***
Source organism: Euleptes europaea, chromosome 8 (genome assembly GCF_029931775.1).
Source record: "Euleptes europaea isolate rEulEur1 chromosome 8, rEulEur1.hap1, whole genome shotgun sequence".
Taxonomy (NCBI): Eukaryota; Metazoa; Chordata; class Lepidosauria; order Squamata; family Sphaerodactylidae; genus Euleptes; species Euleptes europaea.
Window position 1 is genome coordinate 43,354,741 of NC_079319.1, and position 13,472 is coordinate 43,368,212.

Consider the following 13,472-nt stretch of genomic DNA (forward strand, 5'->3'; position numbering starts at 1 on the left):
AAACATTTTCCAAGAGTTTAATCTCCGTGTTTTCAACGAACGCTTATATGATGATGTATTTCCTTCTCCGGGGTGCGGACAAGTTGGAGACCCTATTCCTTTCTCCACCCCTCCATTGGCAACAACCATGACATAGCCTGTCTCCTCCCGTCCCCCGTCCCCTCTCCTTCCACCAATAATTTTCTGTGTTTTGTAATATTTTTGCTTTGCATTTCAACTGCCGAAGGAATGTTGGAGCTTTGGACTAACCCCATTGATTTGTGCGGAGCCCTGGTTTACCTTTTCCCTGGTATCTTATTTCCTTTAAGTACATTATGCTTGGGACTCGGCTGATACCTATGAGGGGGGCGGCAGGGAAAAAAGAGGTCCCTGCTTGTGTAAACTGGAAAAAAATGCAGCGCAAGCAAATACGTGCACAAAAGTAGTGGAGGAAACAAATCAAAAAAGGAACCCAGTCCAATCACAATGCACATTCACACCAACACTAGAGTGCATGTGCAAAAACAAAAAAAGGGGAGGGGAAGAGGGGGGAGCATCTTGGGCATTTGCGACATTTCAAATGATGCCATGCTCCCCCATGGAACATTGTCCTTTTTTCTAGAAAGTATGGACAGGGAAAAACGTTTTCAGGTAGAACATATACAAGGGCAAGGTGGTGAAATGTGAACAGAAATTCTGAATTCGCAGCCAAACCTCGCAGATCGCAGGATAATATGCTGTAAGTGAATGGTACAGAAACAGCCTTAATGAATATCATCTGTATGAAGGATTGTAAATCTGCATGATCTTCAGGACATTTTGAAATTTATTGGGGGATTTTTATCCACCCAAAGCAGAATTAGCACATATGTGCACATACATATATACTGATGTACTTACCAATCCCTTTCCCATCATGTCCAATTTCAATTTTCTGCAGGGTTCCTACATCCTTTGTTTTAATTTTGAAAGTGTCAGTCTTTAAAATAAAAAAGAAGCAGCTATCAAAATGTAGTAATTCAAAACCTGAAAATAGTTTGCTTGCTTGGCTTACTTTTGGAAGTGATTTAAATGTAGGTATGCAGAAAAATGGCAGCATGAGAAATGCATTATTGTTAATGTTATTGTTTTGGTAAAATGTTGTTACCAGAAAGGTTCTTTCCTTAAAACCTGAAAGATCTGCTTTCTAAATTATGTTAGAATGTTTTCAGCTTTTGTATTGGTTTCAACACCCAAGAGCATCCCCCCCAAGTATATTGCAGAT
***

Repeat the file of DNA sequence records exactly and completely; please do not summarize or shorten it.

Source organism: Euleptes europaea, chromosome 8 (genome assembly GCF_029931775.1).
Source record: "Euleptes europaea isolate rEulEur1 chromosome 8, rEulEur1.hap1, whole genome shotgun sequence".
Taxonomy (NCBI): Eukaryota; Metazoa; Chordata; class Lepidosauria; order Squamata; family Sphaerodactylidae; genus Euleptes; species Euleptes europaea.
Window position 1 is genome coordinate 43,354,741 of NC_079319.1, and position 13,472 is coordinate 43,368,212.

Consider the following 13,472-nt stretch of genomic DNA (forward strand, 5'->3'; position numbering starts at 1 on the left):
AAACATTTTCCAAGAGTTTAATCTCCGTGTTTTCAACGAACGCTTATATGATGATGTATTTCCTTCTCCGGGGTGCGGACAAGTTGGAGACCCTATTCCTTTCTCCACCCCTCCATTGGCAACAACCATGACATAGCCTGTCTCCTCCCGTCCCCCGTCCCCTCTCCTTCCACCAATAATTTTCTGTGTTTTGTAATATTTTTGCTTTGCATTTCAACTGCCGAAGGAATGTTGGAGCTTTGGACTAACCCCATTGATTTGTGCGGAGCCCTGGTTTACCTTTTCCCTGGTATCTTATTTCCTTTAAGTACATTATGCTTGGGACTCGGCTGATACCTATGAGGGGGGCGGCAGGGAAAAAAGAGGTCCCTGCTTGTGTAAACTGGAAAAAAATGCAGCGCAAGCAAATACGTGCACAAAAGTAGTGGAGGAAACAAATCAAAAAAGGAACCCAGTCCAATCACAATGCACATTCACACCAACACTAGAGTGCATGTGCAAAAACAAAAAAAGGGGAGGGGAAGAGGGGGGAGCATCTTGGGCATTTGCGACATTTCAAATGATGCCATGCTCCCCCATGGAACATTGTCCTTTTTTCTAGAAAGTATGGACAGGGAAAAACGTTTTCAGGTAGAACATATACAAGGGCAAGGTGGTGAAATGTGAACAGAAATTCTGAATTCGCAGCCAAACCTCGCAGATCGCAGGATAATATGCTGTAAGTGAATGGTACAGAAACAGCCTTAATGAATATCATCTGTATGAAGGATTGTAAATCTGCATGATCTTCAGGACATTTTGAAATTTATTGGGGGATTTTTATCCACCCAAAGCAGAATTAGCACATATGTGCACATACATATATACTGATGTACTTACCAATCCCTTTCCCATCATGTCCAATTTCAATTTTCTGCAGGGTTCCTACATCCTTTGTTTTAATTTTGAAAGTGTCAGTCTTTAAAATAAAAAAGAAGCAGCTATCAAAATGTAGTAATTCAAAACCTGAAAATAGTTTGCTTGCTTGGCTTACTTTTGGAAGTGATTTAAATGTAGGTATGCAGAAAAATGGCAGCATGAGAAATGCATTATTGTTAATGTTATTGTTTTGGTAAAATGTTGTTACCAGAAAGGTTCTTTCCTTAAAACCTGAAAGATCTGCTTTCTAAATTATGTTAGAATGTTTTCAGCTTTTGTATTGGTTTCAACACCCAAGAGCATCCCCCCCAAGTATATTGCAGAT